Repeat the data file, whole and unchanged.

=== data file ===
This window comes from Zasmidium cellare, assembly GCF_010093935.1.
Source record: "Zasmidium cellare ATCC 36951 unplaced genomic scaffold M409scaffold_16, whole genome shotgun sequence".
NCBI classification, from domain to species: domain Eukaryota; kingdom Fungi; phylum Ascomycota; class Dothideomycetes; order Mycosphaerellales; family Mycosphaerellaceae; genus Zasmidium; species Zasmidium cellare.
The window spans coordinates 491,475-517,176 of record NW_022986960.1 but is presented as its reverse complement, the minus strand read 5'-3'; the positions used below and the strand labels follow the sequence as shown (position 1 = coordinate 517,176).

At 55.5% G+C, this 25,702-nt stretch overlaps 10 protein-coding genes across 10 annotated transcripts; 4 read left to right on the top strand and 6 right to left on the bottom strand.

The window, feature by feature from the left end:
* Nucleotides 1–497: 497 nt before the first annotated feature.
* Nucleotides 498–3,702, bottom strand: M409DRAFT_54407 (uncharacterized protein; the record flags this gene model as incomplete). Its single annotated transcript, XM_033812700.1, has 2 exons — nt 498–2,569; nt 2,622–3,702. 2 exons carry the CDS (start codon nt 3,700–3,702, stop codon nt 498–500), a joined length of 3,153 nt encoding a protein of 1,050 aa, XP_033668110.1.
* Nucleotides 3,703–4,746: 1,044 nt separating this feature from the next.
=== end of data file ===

This window comes from Zasmidium cellare, assembly GCF_010093935.1.
Source record: "Zasmidium cellare ATCC 36951 unplaced genomic scaffold M409scaffold_16, whole genome shotgun sequence".
NCBI classification, from domain to species: domain Eukaryota; kingdom Fungi; phylum Ascomycota; class Dothideomycetes; order Mycosphaerellales; family Mycosphaerellaceae; genus Zasmidium; species Zasmidium cellare.
The window spans coordinates 491,475-517,176 of record NW_022986960.1 but is presented as its reverse complement, the minus strand read 5'-3'; the positions used below and the strand labels follow the sequence as shown (position 1 = coordinate 517,176).

At 55.5% G+C, this 25,702-nt stretch overlaps 10 protein-coding genes across 10 annotated transcripts; 4 read left to right on the top strand and 6 right to left on the bottom strand.

The window, feature by feature from the left end:
* Nucleotides 1–497: 497 nt before the first annotated feature.
* Nucleotides 498–3,702, bottom strand: M409DRAFT_54407 (uncharacterized protein; the record flags this gene model as incomplete). Its single annotated transcript, XM_033812700.1, has 2 exons — nt 498–2,569; nt 2,622–3,702. 2 exons carry the CDS (start codon nt 3,700–3,702, stop codon nt 498–500), a joined length of 3,153 nt encoding a protein of 1,050 aa, XP_033668110.1.
* Nucleotides 3,703–4,746: 1,044 nt separating this feature from the next.